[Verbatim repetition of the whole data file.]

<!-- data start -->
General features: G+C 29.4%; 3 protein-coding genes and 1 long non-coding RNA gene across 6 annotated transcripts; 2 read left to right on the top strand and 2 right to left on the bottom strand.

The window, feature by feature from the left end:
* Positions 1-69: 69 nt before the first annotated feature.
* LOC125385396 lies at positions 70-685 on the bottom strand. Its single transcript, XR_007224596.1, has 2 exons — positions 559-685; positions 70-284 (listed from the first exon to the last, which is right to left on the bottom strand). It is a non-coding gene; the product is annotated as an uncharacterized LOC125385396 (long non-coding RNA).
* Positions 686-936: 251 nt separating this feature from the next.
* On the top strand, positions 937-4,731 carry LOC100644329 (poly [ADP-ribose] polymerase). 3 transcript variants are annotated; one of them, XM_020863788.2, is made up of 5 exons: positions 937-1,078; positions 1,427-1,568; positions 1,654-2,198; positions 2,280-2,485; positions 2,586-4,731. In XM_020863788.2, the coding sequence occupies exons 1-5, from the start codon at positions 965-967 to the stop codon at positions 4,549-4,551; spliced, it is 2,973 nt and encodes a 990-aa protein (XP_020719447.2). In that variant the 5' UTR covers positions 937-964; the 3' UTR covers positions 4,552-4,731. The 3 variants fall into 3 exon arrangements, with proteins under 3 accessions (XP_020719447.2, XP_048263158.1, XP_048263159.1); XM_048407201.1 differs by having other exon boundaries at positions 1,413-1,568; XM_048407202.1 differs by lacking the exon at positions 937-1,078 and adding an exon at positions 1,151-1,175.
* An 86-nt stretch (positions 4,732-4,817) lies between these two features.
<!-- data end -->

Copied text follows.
General features: G+C 29.4%; 3 protein-coding genes and 1 long non-coding RNA gene across 6 annotated transcripts; 2 read left to right on the top strand and 2 right to left on the bottom strand.

The window, feature by feature from the left end:
* Positions 1-69: 69 nt before the first annotated feature.
* LOC125385396 lies at positions 70-685 on the bottom strand. Its single transcript, XR_007224596.1, has 2 exons — positions 559-685; positions 70-284 (listed from the first exon to the last, which is right to left on the bottom strand). It is a non-coding gene; the product is annotated as an uncharacterized LOC125385396 (long non-coding RNA).
* Positions 686-936: 251 nt separating this feature from the next.
* On the top strand, positions 937-4,731 carry LOC100644329 (poly [ADP-ribose] polymerase). 3 transcript variants are annotated; one of them, XM_020863788.2, is made up of 5 exons: positions 937-1,078; positions 1,427-1,568; positions 1,654-2,198; positions 2,280-2,485; positions 2,586-4,731. In XM_020863788.2, the coding sequence occupies exons 1-5, from the start codon at positions 965-967 to the stop codon at positions 4,549-4,551; spliced, it is 2,973 nt and encodes a 990-aa protein (XP_020719447.2). In that variant the 5' UTR covers positions 937-964; the 3' UTR covers positions 4,552-4,731. The 3 variants fall into 3 exon arrangements, with proteins under 3 accessions (XP_020719447.2, XP_048263158.1, XP_048263159.1); XM_048407201.1 differs by having other exon boundaries at positions 1,413-1,568; XM_048407202.1 differs by lacking the exon at positions 937-1,078 and adding an exon at positions 1,151-1,175.
* An 86-nt stretch (positions 4,732-4,817) lies between these two features.